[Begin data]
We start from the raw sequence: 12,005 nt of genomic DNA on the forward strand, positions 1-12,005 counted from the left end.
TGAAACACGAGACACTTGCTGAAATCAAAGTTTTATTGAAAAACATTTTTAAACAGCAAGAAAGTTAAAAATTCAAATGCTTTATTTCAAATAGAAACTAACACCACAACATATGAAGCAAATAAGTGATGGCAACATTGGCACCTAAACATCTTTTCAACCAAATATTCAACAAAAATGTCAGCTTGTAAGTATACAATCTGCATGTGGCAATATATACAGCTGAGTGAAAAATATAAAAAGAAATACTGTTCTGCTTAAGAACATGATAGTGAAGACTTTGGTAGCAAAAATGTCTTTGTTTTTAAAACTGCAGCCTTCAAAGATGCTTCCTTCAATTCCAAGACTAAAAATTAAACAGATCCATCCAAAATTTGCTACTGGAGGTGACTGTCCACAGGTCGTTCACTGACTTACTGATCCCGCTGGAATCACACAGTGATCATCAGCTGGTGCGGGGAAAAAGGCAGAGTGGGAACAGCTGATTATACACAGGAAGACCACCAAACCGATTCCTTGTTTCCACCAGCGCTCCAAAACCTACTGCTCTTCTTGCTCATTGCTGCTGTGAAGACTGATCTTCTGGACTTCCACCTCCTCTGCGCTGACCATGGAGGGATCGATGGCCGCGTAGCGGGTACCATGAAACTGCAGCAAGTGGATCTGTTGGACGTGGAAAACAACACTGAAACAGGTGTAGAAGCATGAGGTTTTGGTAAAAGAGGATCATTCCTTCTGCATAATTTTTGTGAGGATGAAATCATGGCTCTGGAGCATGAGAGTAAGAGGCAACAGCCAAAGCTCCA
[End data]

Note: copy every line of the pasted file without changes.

We start from the raw sequence: 12,005 nt of genomic DNA on the forward strand, positions 1-12,005 counted from the left end.
TGAAACACGAGACACTTGCTGAAATCAAAGTTTTATTGAAAAACATTTTTAAACAGCAAGAAAGTTAAAAATTCAAATGCTTTATTTCAAATAGAAACTAACACCACAACATATGAAGCAAATAAGTGATGGCAACATTGGCACCTAAACATCTTTTCAACCAAATATTCAACAAAAATGTCAGCTTGTAAGTATACAATCTGCATGTGGCAATATATACAGCTGAGTGAAAAATATAAAAAGAAATACTGTTCTGCTTAAGAACATGATAGTGAAGACTTTGGTAGCAAAAATGTCTTTGTTTTTAAAACTGCAGCCTTCAAAGATGCTTCCTTCAATTCCAAGACTAAAAATTAAACAGATCCATCCAAAATTTGCTACTGGAGGTGACTGTCCACAGGTCGTTCACTGACTTACTGATCCCGCTGGAATCACACAGTGATCATCAGCTGGTGCGGGGAAAAAGGCAGAGTGGGAACAGCTGATTATACACAGGAAGACCACCAAACCGATTCCTTGTTTCCACCAGCGCTCCAAAACCTACTGCTCTTCTTGCTCATTGCTGCTGTGAAGACTGATCTTCTGGACTTCCACCTCCTCTGCGCTGACCATGGAGGGATCGATGGCCGCGTAGCGGGTACCATGAAACTGCAGCAAGTGGATCTGTTGGACGTGGAAAACAACACTGAAACAGGTGTAGAAGCATGAGGTTTTGGTAAAAGAGGATCATTCCTTCTGCATAATTTTTGTGAGGATGAAATCATGGCTCTGGAGCATGAGAGTAAGAGGCAACAGCCAAAGCTCCA